Since its inception, leading smart contract platform Ethereum has been facing issues with scalability and network congestion. With a roadmap recently revealed, Ethereum 2.0 and second-layer scaling solutions are now on the way.
What’s New and Who’s Building Ethereum 2.0?
Developers at decentralized Ethereum proof-of-stake (PoS) pool Rocket Pool published a rough outline of the Ethereum 2.0 roadmap, according to a blog post.
Ethereum 2.0: Who's building it?https://t.co/GTcCzfr9ja
— vitalik.eth (@VitalikButerin) September 7, 2018
The Ethereum 2.0 mainnet will feature second-layer scaling solutions, such as Plasma and Sharding, and will combine key projects to achieve a PoS consensus mechanism.
In addition to client improvements, Ethereum 2.0 will offer an ecosystem of open-source software that includes new smart contract languages, RPC libraries and development tools.
Through updates to scalability and efficiency, Ethereum 2.0 hopes to enhance transaction throughput and become a “platform for new economic systems.”
Given its emphasis on decentralization, Ethereum 2.0 will be built on multiple levels by several Ethereum software developer groups.
PegaSys, the protocol engineering group at ConsenSys, is also playing a key role in developing aspects of Ethereum’s Sharding client. Other software developer groups working on Shard clients and Beacon Chain protocols include: Prysmatic Labs, Sigma Prime, Satuts, Chain Safe Systems, Ether Camp and Trinity Team.
Darren Langley, a senior blockchain developer at Rocket Pool, noted conversations around developing a common testing language for Ethereum 2.0:
“An essential process being discussed is the need for a common testing language that encodes test cases — enabling researchers to define a bunch of tests with expected results that each team can use to validate their implementation against the specification, providing consistency across the different teams.”
The official launch date of the Ethereum 2.0 client has not been disclosed.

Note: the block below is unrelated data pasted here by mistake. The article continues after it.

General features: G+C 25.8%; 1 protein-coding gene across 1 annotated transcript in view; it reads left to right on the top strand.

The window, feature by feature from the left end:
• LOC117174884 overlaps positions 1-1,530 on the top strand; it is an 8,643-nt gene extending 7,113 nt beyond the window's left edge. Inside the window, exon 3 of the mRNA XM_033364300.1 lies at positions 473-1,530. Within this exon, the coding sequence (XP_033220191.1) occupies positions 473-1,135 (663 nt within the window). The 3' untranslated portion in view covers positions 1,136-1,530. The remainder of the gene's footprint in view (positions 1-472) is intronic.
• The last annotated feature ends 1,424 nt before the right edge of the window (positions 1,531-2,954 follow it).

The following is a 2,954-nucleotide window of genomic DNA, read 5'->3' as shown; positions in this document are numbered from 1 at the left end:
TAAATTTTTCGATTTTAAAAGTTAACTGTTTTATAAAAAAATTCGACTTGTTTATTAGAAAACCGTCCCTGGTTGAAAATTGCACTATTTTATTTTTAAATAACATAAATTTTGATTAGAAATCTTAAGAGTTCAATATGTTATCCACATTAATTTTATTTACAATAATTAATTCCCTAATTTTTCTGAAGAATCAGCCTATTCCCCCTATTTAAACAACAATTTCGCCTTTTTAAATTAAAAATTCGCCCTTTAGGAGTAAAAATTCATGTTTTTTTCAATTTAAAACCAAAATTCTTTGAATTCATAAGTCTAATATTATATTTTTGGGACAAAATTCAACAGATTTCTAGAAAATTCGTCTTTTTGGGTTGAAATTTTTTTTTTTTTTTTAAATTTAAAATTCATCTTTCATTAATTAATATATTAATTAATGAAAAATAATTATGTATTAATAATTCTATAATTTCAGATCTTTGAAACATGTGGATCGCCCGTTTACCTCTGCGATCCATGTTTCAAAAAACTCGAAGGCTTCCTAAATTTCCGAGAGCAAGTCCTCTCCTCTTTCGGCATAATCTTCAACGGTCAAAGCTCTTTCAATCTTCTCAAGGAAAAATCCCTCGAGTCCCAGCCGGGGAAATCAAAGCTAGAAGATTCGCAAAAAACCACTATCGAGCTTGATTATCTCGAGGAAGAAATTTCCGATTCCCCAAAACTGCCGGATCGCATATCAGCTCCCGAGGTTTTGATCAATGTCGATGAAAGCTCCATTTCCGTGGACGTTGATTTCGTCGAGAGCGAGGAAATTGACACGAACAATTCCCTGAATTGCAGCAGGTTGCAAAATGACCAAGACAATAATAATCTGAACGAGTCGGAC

Ethereum’s Second-Layer Scaling Solutions
Sharding is a scaling solution that uses shards, or micro-chains, to process separate types of transactions on the Ethereum blockchain–requiring only a group of nodes to verify relevant transactions rather than the entire network.
Similar to Bitcoin’s Lightning Network, Plasma adds a second layer of off-chain branches to the Ethereum main chain to process high-volume, intensive smart contract protocols more quickly, updating the base layer only when transactions are complete.
On July 10, Ethereum co-founder Joseph Lubin described the layer-two systems built atop the Ethereum main chain at RISE, Asia’s largest Tech conference:
“[Ethereum is moving] into a space where it can serve as the layer one trust system, and built into Ethereum we’ll have hundreds of thousands of transactions in the layer two systems and we’re going to see that ramified this year.”
Each second-layer system is meant to improve scalability on the platform by running dApps independently from the Ethereum main chain.
Ethereum will become a base layer for dApps built on its second-layer sidechains, allowing dApps to maintain the Ethereum protocol’s security while operating independently to avoid network congestion.
Cover Photo by Jannes Glas on Unsplash